Community wisdom holds that the three most stressful life events that a couple can undertake are changing jobs, moving, and death. For us, repatriation combined the first two major stressors while throwing in several others, making our first year back in the US a very tumultuous transition.
Although we grew up in the same East coast city, my husband and I met while we were both living in China. With the exception of vacations and quick trips home, we spent every moment in a place where we could comfortably afford to hire someone to clean the house and walk our dog daily. Twice a year, she would take two-week vacations to visit her family in another city, leaving us to our own devices, “roughing it” in the most laughable way.
Those weeks, we ate even more meals at restaurants. No need to budget, because we could get a delicious (if not balanced) meal for less than two dollars each. We didn’t need to tidy up after ourselves, come home early from work to feed the dog, or squabble over time spent with family — they were, after all, half a world away.
Only two months after we married, we moved to the West coast, never having seen it. Suddenly there seemed to be a perpetually wet towel at the foot of an unmade bed, paper cluttered tabletops, and rumpled coats strewn at the entryway. We were incredulous, each suspecting that the other had secretly been raised by wolves. Where before we were blissful, we now bickered endlessly over the pile of dirty clothes on the bathroom floor and the pans that would balance unnoticed in the sink for days.
We knew how to do all these things, but we were willfully turning two pairs of blind eyes, despite not being able to afford to hire help. In this staring contest of sloppiness, I admit that I broke first. Each weekend, I’d lose a full day to cleaning. I’d have to wash up, even if I had spent an hour cooking after my more-than-full-time job. I’m not proud to admit that I stewed in resentment, even while nursing a thousand slovenly habits of my own.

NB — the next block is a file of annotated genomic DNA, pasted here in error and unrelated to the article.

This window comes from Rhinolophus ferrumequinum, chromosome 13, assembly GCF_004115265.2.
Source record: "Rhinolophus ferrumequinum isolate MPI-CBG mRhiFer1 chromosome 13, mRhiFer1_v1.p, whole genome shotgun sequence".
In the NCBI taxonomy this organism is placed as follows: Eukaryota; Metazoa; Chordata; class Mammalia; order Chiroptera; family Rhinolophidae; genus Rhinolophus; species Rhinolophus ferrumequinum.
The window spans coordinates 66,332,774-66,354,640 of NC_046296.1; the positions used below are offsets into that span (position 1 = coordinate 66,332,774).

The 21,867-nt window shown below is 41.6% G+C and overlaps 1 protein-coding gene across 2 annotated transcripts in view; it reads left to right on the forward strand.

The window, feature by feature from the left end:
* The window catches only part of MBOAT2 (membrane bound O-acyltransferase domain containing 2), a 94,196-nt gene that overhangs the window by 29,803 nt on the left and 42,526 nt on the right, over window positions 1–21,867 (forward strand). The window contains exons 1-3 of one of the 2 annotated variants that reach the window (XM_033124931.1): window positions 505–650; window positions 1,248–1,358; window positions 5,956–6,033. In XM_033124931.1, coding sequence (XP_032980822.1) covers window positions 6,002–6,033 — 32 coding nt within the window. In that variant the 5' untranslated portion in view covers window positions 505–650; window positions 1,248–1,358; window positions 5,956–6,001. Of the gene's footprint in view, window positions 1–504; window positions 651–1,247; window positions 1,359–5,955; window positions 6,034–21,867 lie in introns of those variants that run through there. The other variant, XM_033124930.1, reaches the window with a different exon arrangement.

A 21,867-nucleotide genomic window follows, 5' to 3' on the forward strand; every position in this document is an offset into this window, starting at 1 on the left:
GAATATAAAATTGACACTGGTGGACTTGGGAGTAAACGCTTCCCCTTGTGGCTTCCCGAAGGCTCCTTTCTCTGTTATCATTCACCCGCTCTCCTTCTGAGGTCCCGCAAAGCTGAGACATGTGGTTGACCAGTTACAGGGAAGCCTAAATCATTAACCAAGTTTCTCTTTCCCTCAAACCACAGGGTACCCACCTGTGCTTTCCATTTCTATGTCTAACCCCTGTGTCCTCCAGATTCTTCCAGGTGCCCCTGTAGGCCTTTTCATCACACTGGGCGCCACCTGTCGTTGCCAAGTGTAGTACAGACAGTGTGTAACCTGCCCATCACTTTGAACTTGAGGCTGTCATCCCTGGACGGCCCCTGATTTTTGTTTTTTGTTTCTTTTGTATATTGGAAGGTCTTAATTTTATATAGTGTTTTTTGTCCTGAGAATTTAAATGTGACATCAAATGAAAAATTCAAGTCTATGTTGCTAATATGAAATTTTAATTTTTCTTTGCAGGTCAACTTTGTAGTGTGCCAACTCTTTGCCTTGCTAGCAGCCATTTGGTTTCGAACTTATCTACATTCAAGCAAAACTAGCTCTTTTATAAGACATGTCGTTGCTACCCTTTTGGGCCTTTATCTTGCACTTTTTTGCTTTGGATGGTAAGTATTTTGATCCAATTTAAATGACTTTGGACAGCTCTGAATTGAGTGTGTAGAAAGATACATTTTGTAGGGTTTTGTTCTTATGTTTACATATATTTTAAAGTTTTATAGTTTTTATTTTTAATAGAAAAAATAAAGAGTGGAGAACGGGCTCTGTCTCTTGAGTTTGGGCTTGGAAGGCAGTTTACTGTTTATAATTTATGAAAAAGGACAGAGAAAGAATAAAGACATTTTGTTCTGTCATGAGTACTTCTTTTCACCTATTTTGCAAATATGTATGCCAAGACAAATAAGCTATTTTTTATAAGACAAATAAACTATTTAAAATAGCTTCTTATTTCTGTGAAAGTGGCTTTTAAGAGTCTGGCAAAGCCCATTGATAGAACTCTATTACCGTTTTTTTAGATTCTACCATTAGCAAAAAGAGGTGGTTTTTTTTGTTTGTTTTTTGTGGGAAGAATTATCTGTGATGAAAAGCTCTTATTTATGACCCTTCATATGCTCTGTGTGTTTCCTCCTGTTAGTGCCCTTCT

That was the hoarse and teary low point, and I won’t pretend that crawling out of it hasn’t been a struggle. After countless defensive conversations, we realized that the household grousing was only the most readily obvious symptom of something much more salient; with a one-way ticket and three packed bags, we had lost a larger sense of our identities. While it could never be described as perfect, living overseas had granted us accelerated career paths and access to a world where we were constantly challenged intellectually.
When the customs officers welcomed us “home,” it felt like our idea of home had shifted from holding an endless sense of wonder to embodying a stack of drudging responsibilities. The towering mound of laundry only served as a physical reminder of this loss, and we were sulking.
We realized that to give living in this new place a fair shot, we couldn’t let “chore-doer” take root where “adventurer” had lived. Through trial and effort, we seem to have hit on a reasonable set of guidelines for building up the sense of self we both felt we lost, while investing in each other.
Allow ourselves the emotional space to miss our life abroad, and acknowledge that China’s grass is no less green than San Francisco’s. We remind ourselves that we’re not stuck here — passports work in both directions.
Schedule Skype dates with our friends that are either still in China or that have scattered to new corners of the world. We are not quarantined to our respective time zones.
Learn something new as often as we can. Make a concerted effort to take classes, find new outlets through which to broaden our minds and extend understanding. In 2012, this imperative ranged from obedience classes with the dog to coding, and may expand to include grad school in the near future.
Set up a budget, saving part of our income each month, allocating those funds to adventuring. Traveling together has always felt like returning home, and it’s important to us that this aspect of our lives retains emphasis no matter where we live.
Explore more of our immediate surroundings. We’re actively getting to know the area, and taking more frequent, smaller trips to see things we’ve never seen before. Remember to look at the world with fresh eyes and smile at all small absurdities.
Just for good measure, we now both do 70% of the housework. Because if we’re both putting in what we perceive as 70%, we’re working equally diligently while we perhaps more accurately each contribute half. Who knows, we may even splurge on hiring someone to help us clean the house once a month!
We may always think of ourselves indulgently as expats at heart, but at least for the near future, we’re actively striving to be content with where we are, and discovering how to compromise in the process.